These days, no matter what country they hail from, Mid-Eastern potentate types with long robes and exotic headgear appear to be the bad guys. Therefore, it seems brave and even somewhat foolhardy for Lyric Opera San Diego to stage Mozart's 1782 comic masterpiece, The Abduction from the Seraglio.
Consider Pasha Selim, the Mid-Eastern ruler in Gottlob Stephanie's libretto. In light of current political tensions and, more importantly, the fact that Selim has abducted a noble woman named Constanze to be his newest wife, it could be a mite difficult to swallow what Mozart is selling: that he's really a compassionate guy.
To clarify for those with an instinct for regional stereotyping: Pasha Selim (bass Gustavo Halley) is a Turk, not part of the Axis of Evil. But as overseer of his harem, he employs a stereotypical baddie, Osmin, a non-singing role played by Lyric Opera's general director, Leon Natker.
"I'm sure it's a sensitive issue," says Natker of the opera's Mid-Eastern characters. "People are concerned, but judging from my own conversations around the country, I don't think that Americans are seeing our current conflict as either a religious war or a racial war.
"Most Americans are above that and really see this as a conflict for our own national security. I'm hoping it's not going to affect how they come to view this particular piece. There's still a good deal of exoticism that is attractive."
Natker points to two trends in late 17th century Vienna that make the opera compelling. First, Turkish music was wildly popular among the Viennese. Second, he says, "there was also a lot of what we would call "unfortunate racial stereotyping.'
"It was very much Stephanie and Mozart's point to show that this Eastern potentate, who is supposedly a Barbarian, and cruel, and has all these many wives, can actually be more magnanimous than the Westerners. The point was not lost on audiences of the time."
Natker and director J. Sherwood Montgomery are not presenting the Pasha as a stereotype, but as a sensible, wise man. Osmin, on the other hand, is simply old and foolish, which has nothing to do with his being Turkish or Islamic, Natker explains.
"He's an old man, he's nasty, and he's chasing after the youngest girl in the harem. The character is really a "Pantalone' straight out of the commedia dell'arte."
In July 1683, almost exactly a hundred years prior to the writing of Abduction, an Ottoman army led by a grand vizier named Kara Mustafa surrounded and bombarded Vienna. The Turks penetrated the city's outer fortifications, but fled when confronted by 70,000 Habsburg and Polish troops.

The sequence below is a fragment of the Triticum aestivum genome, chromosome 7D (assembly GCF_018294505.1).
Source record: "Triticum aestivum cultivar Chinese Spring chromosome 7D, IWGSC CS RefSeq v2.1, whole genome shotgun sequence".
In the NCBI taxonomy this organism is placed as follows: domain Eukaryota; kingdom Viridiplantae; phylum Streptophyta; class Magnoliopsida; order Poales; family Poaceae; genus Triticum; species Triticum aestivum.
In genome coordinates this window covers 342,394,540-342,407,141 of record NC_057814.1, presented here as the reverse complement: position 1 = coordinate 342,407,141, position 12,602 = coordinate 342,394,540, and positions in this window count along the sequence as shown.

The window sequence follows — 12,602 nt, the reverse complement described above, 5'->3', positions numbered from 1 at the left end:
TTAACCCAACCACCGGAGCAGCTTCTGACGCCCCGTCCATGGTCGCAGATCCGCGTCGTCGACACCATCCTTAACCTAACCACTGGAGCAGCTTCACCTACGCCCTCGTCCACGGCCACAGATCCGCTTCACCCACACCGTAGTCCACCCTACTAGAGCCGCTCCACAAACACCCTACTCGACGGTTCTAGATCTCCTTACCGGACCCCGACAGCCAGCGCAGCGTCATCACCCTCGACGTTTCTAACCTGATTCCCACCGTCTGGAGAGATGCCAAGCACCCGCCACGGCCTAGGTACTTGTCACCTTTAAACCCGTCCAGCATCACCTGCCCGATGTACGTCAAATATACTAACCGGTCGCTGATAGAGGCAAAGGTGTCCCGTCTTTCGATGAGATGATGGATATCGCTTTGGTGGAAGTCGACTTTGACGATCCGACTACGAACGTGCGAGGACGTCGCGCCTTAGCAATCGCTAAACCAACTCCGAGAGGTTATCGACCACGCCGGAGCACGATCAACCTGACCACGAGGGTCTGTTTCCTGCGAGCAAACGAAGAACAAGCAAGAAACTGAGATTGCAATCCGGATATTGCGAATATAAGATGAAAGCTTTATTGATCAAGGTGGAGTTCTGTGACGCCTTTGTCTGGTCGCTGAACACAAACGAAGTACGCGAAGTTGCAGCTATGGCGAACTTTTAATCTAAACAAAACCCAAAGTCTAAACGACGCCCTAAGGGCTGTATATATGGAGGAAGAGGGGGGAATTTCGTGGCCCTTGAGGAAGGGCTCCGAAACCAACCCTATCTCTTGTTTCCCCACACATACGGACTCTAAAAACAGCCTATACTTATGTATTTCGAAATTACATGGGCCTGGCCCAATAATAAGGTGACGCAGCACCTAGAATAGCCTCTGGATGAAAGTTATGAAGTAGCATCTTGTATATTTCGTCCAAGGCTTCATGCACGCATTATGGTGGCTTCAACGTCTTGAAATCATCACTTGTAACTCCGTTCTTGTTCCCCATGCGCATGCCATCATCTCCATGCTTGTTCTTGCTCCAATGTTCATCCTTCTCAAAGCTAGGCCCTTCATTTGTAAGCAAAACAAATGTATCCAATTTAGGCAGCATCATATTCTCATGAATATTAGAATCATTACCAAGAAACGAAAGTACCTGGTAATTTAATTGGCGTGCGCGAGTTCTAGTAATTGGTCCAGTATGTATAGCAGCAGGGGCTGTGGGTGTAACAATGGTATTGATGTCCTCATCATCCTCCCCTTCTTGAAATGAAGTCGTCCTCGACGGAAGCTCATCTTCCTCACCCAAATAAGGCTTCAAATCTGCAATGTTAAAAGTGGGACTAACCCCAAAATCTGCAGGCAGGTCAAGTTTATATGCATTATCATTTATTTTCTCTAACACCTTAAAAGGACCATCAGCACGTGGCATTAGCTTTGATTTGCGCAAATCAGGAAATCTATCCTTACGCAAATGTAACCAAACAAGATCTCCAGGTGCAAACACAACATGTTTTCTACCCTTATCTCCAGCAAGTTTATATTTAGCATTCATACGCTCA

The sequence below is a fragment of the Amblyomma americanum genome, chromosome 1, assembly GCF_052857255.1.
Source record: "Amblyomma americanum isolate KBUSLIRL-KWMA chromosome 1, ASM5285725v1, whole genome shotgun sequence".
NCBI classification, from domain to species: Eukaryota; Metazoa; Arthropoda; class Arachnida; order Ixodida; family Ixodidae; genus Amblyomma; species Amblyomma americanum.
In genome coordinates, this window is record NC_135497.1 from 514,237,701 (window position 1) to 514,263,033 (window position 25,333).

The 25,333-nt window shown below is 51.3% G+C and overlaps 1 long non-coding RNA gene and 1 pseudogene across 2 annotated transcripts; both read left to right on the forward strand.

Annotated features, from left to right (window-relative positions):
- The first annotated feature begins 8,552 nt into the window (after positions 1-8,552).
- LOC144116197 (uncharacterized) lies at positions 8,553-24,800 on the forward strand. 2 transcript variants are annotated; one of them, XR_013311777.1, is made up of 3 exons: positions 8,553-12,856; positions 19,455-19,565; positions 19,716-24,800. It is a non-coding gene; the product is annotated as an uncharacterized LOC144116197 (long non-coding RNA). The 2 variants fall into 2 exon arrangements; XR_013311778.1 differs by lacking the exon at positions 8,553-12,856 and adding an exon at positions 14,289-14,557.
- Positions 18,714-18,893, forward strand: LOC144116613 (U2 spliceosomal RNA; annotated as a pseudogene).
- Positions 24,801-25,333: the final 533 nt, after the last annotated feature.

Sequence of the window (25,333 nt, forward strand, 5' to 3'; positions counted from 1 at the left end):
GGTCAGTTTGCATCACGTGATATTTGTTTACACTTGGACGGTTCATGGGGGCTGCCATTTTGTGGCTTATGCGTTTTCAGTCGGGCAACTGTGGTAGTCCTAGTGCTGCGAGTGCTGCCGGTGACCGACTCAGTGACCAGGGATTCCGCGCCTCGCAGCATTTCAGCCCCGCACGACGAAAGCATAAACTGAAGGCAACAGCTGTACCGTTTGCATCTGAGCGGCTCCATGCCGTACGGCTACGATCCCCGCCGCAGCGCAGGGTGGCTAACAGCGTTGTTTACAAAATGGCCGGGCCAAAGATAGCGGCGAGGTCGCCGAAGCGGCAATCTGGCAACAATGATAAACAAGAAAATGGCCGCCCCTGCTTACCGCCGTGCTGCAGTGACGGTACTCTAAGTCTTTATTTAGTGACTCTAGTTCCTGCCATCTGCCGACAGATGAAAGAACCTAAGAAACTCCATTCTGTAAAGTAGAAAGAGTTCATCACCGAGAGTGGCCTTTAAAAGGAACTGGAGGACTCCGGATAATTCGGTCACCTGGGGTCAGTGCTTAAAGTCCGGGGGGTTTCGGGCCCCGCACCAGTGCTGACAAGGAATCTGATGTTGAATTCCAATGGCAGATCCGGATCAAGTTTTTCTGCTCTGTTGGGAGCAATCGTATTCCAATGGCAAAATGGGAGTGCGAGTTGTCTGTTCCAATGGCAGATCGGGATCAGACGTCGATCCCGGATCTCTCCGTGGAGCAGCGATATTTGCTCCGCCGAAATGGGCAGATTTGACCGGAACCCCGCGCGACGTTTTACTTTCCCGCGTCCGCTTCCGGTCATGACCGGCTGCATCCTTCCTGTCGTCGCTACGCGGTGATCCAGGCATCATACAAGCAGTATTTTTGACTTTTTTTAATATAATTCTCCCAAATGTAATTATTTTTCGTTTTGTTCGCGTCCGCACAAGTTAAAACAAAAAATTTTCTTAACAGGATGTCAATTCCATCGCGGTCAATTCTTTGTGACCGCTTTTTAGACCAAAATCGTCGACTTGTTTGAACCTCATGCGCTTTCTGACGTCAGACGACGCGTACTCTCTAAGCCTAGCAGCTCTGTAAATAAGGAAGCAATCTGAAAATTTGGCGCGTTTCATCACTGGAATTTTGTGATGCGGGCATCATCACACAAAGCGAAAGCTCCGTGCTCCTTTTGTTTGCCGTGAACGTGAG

For 450 years the Ottoman Empire utilized Janissaries, an army that originally comprised captured or conscripted Christian youth from the Balkans. Most converted to Islam. In Mozart's opera, they are the male chorus.
"The Janissaries led the army into battle playing crashing cymbals and triangles. The bass drum was banged with a whip," Natker explains. "It made a big military noise, a frightening noise in the same way that the Scots went into battle accompanied by the sound of bagpipes."
Mozart fashioned the percussive sound of Abduction after the Janissary sound. It was a first for opera, though composer Gioachino Rossini would later copy the style in Turco in Italia ("Turks in Italy") and Italiana in Algeri ("Italians in Algiers").
Lyric Opera's orchestra, conducted by Martin Wright, has no whips, but it does have four percussionists to create Mozart's exotic sound.
Here's the story: The Pasha has kidnapped Constanze (Evelyn de la Rosa) and her retinue, composed of attendant Blondchen (Megan Weston) and Blondchen's boyfriend Pedrillo (Andrew Truitt). Constanze's boyfriend Belmonte (Daniel Ebbers) tries to affect her rescue.
In the first scenes, Pasha Selim is persuasive and definitely appealing to Constanze, who is determined nonetheless to be faithful to Belmonte. Natker says that Pasha's threat of force in Act II is only a contrivance to give the soprano an excuse to sing her fiery, torture-will-get-you-nowhere aria, "Marten aller Arten." In the face of such devotion, the Pasha releases his prisoners.
The cultural and thematic counterpart to Abduction is San Diego Opera's own dark tale of seduction-the West Coast premiere of Tobias Picker's Therese Raquin, which held its world premiere in Dallas in November 2001.
Based on Emile Zola's gruesome tale of infidelity, murder and suicide, Therese is a decidedly tawdry piece that San Diego audiences may find difficult to endure. Franchesca Zambello's expressionist staging (recreated here by Herbert Kellner) is merciless and ravishingly designed.
The title character (Christin Chavez) is wed to her childhood friend Camille and lives with him and his aged mother in 19th century Paris. She becomes infatuated with Camille's friend Laurent, and after the two have an affair, they conspire to drown Camille. Having offed the inconvenient husband, they marry, yet continue to live in the household with Camille's mother (Dame Josephine Barstow). Conflicted by their dastardly deed, the couple's passion turns to hatred, they turn on one another, and Mamma guesses their secret.
Tenor Gordon Geitz was so virile, robust and appealing in his role as Camille in the original production that one wondered why Therese was unhappy. Geitz returns for the San Diego production, but Picker has reportedly revised his role to make it obvious that the marriage between Therese and Camille was never consummated, thereby giving impetus to her overwhelming passion for Laurent (played by Christopher Maltman, touted as "Britain's hottest young baritone"). Karen Keltner conducts the work, sung in English with text projected above the proscenium.